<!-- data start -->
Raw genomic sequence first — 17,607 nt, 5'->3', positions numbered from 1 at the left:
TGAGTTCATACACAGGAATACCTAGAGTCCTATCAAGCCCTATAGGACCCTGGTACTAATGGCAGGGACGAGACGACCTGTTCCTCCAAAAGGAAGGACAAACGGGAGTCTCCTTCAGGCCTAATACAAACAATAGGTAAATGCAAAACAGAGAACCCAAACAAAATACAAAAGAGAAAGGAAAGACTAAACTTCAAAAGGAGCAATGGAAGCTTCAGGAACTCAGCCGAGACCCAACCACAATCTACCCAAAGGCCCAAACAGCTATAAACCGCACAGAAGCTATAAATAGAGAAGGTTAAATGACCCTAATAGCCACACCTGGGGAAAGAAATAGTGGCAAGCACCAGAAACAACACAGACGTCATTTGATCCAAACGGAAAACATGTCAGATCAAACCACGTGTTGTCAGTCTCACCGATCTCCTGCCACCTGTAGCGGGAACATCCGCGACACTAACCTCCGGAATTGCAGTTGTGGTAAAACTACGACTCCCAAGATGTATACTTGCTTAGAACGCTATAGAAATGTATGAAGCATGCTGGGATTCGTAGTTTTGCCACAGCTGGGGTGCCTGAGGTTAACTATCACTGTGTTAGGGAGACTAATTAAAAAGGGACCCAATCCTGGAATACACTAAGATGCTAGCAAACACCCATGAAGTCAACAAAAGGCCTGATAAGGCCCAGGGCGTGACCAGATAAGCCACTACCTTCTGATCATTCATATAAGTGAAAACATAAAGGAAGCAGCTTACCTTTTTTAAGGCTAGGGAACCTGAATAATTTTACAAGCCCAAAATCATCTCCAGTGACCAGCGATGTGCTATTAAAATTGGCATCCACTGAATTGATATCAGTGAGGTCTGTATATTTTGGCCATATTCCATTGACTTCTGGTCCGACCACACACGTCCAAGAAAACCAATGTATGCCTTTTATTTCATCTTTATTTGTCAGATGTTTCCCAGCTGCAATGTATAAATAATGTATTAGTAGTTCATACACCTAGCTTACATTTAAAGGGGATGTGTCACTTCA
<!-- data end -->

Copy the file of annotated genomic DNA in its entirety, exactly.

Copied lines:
Raw genomic sequence first — 17,607 nt, 5'->3', positions numbered from 1 at the left:
TGAGTTCATACACAGGAATACCTAGAGTCCTATCAAGCCCTATAGGACCCTGGTACTAATGGCAGGGACGAGACGACCTGTTCCTCCAAAAGGAAGGACAAACGGGAGTCTCCTTCAGGCCTAATACAAACAATAGGTAAATGCAAAACAGAGAACCCAAACAAAATACAAAAGAGAAAGGAAAGACTAAACTTCAAAAGGAGCAATGGAAGCTTCAGGAACTCAGCCGAGACCCAACCACAATCTACCCAAAGGCCCAAACAGCTATAAACCGCACAGAAGCTATAAATAGAGAAGGTTAAATGACCCTAATAGCCACACCTGGGGAAAGAAATAGTGGCAAGCACCAGAAACAACACAGACGTCATTTGATCCAAACGGAAAACATGTCAGATCAAACCACGTGTTGTCAGTCTCACCGATCTCCTGCCACCTGTAGCGGGAACATCCGCGACACTAACCTCCGGAATTGCAGTTGTGGTAAAACTACGACTCCCAAGATGTATACTTGCTTAGAACGCTATAGAAATGTATGAAGCATGCTGGGATTCGTAGTTTTGCCACAGCTGGGGTGCCTGAGGTTAACTATCACTGTGTTAGGGAGACTAATTAAAAAGGGACCCAATCCTGGAATACACTAAGATGCTAGCAAACACCCATGAAGTCAACAAAAGGCCTGATAAGGCCCAGGGCGTGACCAGATAAGCCACTACCTTCTGATCATTCATATAAGTGAAAACATAAAGGAAGCAGCTTACCTTTTTTAAGGCTAGGGAACCTGAATAATTTTACAAGCCCAAAATCATCTCCAGTGACCAGCGATGTGCTATTAAAATTGGCATCCACTGAATTGATATCAGTGAGGTCTGTATATTTTGGCCATATTCCATTGACTTCTGGTCCGACCACACACGTCCAAGAAAACCAATGTATGCCTTTTATTTCATCTTTATTTGTCAGATGTTTCCCAGCTGCAATGTATAAATAATGTATTAGTAGTTCATACACCTAGCTTACATTTAAAGGGGATGTGTCACTTCA